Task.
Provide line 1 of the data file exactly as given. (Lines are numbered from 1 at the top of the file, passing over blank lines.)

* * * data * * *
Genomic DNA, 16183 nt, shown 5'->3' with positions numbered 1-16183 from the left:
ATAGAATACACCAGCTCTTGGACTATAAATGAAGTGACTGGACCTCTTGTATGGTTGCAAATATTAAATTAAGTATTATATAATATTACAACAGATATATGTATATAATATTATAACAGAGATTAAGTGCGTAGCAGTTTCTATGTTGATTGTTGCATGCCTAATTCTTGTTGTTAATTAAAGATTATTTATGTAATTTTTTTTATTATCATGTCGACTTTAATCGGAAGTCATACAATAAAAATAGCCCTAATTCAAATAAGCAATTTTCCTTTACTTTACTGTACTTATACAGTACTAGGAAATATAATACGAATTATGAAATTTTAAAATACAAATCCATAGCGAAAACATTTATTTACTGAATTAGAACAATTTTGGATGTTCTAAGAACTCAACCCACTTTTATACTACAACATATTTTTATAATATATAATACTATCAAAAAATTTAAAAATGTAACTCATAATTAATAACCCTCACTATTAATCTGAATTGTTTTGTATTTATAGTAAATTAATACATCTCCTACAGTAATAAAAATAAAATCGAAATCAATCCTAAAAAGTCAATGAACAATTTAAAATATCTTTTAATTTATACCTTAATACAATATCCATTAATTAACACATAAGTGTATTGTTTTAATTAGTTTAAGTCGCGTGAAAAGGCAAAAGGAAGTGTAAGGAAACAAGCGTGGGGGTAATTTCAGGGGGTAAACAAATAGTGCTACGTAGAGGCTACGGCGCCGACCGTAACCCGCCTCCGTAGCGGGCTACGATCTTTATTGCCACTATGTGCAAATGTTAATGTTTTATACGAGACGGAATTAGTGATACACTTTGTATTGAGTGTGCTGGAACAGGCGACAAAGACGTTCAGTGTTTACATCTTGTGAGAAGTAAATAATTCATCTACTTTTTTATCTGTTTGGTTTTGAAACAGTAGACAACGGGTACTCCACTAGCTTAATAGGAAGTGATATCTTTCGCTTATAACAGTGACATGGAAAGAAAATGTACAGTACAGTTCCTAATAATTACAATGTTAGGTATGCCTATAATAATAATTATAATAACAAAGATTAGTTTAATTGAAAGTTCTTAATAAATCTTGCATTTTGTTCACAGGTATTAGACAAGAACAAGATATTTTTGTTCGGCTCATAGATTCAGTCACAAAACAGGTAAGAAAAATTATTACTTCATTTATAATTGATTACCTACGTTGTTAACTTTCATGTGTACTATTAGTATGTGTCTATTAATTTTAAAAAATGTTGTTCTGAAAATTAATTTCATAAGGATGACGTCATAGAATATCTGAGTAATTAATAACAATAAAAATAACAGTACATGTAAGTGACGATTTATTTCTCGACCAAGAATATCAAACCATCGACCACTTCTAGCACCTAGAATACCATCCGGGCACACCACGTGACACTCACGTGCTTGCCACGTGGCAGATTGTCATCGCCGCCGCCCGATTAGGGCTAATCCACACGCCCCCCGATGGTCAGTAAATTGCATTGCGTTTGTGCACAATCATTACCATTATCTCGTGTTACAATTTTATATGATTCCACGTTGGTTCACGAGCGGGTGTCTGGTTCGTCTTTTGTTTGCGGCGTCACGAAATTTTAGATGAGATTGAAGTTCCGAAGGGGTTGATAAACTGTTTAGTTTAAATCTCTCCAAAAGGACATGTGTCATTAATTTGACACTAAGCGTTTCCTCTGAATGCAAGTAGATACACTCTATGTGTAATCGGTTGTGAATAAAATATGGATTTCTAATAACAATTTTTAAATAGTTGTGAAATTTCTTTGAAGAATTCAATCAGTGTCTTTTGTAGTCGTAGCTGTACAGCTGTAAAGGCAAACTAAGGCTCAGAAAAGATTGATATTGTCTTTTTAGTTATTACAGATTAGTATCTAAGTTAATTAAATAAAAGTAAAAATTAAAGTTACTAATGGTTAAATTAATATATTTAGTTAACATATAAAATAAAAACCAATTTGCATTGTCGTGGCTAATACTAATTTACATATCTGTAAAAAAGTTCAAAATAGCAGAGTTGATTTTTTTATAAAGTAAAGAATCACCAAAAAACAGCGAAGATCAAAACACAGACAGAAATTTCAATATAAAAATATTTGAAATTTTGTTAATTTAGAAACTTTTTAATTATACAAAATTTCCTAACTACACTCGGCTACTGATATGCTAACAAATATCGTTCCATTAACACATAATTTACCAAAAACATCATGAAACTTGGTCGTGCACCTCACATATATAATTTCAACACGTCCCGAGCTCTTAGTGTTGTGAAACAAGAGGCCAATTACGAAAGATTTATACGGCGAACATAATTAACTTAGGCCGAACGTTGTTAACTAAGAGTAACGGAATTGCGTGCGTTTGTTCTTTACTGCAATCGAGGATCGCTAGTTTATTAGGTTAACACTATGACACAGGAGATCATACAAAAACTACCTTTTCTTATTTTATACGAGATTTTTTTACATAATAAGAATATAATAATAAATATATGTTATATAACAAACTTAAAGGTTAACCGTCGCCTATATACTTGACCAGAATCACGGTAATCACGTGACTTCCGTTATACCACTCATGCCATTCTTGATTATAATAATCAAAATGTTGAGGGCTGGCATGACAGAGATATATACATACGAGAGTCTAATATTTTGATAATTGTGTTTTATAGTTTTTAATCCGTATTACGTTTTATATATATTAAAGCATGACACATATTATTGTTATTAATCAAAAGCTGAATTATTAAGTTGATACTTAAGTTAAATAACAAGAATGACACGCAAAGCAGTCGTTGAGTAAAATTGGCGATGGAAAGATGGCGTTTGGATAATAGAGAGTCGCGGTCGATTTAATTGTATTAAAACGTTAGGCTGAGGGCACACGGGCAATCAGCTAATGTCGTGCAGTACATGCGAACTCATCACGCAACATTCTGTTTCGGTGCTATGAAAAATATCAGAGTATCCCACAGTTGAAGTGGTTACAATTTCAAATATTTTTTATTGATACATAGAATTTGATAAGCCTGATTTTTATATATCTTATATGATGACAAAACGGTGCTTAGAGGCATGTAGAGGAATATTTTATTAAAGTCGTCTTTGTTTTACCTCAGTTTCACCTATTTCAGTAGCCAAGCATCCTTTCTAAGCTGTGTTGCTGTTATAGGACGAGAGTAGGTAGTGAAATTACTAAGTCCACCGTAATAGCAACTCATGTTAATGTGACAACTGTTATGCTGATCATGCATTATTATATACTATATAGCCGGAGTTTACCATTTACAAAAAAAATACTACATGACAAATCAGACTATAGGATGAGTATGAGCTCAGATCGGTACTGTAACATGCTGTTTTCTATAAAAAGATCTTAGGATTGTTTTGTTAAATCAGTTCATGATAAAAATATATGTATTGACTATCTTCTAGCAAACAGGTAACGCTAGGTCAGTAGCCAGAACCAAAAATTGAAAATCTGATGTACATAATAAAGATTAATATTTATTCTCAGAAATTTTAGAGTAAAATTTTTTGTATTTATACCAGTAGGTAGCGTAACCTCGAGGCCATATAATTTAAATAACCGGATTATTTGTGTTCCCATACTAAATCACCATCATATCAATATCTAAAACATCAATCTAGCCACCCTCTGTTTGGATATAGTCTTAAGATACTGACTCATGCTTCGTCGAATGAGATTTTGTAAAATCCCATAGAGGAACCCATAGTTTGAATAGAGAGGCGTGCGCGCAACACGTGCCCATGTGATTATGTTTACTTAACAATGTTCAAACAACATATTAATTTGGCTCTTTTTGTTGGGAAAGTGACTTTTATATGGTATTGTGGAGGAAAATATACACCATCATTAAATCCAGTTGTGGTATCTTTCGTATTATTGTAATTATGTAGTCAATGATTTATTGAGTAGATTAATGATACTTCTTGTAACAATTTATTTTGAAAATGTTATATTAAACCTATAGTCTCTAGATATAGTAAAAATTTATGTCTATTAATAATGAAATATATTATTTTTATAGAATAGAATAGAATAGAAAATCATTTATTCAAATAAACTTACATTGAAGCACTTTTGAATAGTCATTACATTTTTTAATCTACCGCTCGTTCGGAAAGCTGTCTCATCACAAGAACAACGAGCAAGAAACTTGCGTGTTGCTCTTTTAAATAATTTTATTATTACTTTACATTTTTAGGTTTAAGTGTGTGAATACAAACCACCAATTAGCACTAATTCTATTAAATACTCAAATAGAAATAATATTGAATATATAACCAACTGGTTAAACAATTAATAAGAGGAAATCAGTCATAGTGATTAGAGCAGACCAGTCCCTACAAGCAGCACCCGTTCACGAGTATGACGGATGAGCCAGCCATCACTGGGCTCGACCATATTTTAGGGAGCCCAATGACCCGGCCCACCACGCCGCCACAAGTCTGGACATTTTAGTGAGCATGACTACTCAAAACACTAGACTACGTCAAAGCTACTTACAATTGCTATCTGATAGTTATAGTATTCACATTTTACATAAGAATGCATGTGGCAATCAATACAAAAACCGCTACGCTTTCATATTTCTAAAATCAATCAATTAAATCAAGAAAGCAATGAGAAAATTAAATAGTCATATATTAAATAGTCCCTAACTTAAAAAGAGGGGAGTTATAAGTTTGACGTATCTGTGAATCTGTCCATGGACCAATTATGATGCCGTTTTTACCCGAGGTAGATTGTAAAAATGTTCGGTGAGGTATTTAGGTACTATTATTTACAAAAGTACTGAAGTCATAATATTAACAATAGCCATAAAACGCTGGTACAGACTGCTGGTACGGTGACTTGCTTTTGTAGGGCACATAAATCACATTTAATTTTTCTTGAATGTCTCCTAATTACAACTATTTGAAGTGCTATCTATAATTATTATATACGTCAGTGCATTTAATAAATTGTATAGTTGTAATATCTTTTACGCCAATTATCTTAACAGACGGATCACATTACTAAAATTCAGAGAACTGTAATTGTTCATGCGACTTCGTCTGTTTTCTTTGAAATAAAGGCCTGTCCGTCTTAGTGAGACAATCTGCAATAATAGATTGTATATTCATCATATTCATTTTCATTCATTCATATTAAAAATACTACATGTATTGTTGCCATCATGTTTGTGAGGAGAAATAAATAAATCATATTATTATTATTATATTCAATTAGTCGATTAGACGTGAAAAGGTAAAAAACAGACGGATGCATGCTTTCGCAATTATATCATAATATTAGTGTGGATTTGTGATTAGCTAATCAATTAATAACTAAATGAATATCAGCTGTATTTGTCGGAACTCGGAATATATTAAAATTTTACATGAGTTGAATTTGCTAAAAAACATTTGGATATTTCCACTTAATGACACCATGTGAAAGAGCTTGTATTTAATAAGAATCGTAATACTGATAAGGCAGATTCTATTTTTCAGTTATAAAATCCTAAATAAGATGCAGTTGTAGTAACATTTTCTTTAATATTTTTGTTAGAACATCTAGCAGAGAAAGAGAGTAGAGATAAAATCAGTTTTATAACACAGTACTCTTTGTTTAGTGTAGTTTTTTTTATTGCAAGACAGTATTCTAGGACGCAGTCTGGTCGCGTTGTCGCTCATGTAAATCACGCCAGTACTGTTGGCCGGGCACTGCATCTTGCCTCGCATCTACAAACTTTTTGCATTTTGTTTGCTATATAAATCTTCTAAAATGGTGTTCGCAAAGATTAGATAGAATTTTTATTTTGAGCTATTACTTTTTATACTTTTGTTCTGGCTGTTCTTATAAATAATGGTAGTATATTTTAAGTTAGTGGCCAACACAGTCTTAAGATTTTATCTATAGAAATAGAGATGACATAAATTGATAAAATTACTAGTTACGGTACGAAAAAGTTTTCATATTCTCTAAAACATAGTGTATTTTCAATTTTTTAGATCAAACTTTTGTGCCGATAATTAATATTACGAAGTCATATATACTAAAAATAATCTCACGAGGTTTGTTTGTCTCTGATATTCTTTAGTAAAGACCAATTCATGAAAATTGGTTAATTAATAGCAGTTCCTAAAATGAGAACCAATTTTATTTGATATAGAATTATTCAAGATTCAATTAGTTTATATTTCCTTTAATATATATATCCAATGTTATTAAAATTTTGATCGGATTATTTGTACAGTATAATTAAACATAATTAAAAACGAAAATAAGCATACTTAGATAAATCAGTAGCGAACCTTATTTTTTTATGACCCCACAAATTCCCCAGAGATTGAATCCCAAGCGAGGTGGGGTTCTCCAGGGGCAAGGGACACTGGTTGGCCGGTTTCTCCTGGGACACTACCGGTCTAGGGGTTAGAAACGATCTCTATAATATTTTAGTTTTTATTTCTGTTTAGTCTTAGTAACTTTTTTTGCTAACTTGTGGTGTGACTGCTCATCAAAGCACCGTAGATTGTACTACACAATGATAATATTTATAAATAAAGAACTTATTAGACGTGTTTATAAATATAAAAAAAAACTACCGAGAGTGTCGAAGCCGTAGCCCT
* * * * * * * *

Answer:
Genomic DNA, 16183 nt, shown 5'->3' with positions numbered 1-16183 from the left: